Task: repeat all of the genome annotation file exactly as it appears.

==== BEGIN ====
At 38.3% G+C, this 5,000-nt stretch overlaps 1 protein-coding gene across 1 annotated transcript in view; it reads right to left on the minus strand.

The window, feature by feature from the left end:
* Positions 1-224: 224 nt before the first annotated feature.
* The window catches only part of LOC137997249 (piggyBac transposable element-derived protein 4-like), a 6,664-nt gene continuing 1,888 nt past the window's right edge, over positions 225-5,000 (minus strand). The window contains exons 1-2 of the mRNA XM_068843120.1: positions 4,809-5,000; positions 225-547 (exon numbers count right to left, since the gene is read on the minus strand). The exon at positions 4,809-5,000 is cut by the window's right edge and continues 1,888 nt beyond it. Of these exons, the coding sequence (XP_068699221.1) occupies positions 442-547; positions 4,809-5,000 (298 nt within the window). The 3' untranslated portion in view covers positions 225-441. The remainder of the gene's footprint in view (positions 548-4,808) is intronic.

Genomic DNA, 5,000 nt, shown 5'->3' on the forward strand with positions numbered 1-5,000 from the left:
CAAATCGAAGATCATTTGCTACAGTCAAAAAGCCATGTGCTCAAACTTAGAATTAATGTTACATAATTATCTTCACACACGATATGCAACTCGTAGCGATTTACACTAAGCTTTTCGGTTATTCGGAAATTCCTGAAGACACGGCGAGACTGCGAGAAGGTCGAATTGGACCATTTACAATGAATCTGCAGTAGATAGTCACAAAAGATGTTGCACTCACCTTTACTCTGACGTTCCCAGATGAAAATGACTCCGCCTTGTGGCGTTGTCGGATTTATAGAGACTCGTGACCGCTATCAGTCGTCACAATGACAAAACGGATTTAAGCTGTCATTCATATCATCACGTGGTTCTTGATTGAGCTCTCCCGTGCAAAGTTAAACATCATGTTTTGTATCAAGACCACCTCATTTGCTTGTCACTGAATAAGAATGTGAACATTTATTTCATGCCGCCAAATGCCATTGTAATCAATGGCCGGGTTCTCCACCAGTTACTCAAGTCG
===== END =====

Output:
At 38.3% G+C, this 5,000-nt stretch overlaps 1 protein-coding gene across 1 annotated transcript in view; it reads right to left on the minus strand.

The window, feature by feature from the left end:
* Positions 1-224: 224 nt before the first annotated feature.
* The window catches only part of LOC137997249 (piggyBac transposable element-derived protein 4-like), a 6,664-nt gene continuing 1,888 nt past the window's right edge, over positions 225-5,000 (minus strand). The window contains exons 1-2 of the mRNA XM_068843120.1: positions 4,809-5,000; positions 225-547 (exon numbers count right to left, since the gene is read on the minus strand). The exon at positions 4,809-5,000 is cut by the window's right edge and continues 1,888 nt beyond it. Of these exons, the coding sequence (XP_068699221.1) occupies positions 442-547; positions 4,809-5,000 (298 nt within the window). The 3' untranslated portion in view covers positions 225-441. The remainder of the gene's footprint in view (positions 548-4,808) is intronic.

Genomic DNA, 5,000 nt, shown 5'->3' on the forward strand with positions numbered 1-5,000 from the left:
CAAATCGAAGATCATTTGCTACAGTCAAAAAGCCATGTGCTCAAACTTAGAATTAATGTTACATAATTATCTTCACACACGATATGCAACTCGTAGCGATTTACACTAAGCTTTTCGGTTATTCGGAAATTCCTGAAGACACGGCGAGACTGCGAGAAGGTCGAATTGGACCATTTACAATGAATCTGCAGTAGATAGTCACAAAAGATGTTGCACTCACCTTTACTCTGACGTTCCCAGATGAAAATGACTCCGCCTTGTGGCGTTGTCGGATTTATAGAGACTCGTGACCGCTATCAGTCGTCACAATGACAAAACGGATTTAAGCTGTCATTCATATCATCACGTGGTTCTTGATTGAGCTCTCCCGTGCAAAGTTAAACATCATGTTTTGTATCAAGACCACCTCATTTGCTTGTCACTGAATAAGAATGTGAACATTTATTTCATGCCGCCAAATGCCATTGTAATCAATGGCCGGGTTCTCCACCAGTTACTCAAGTCG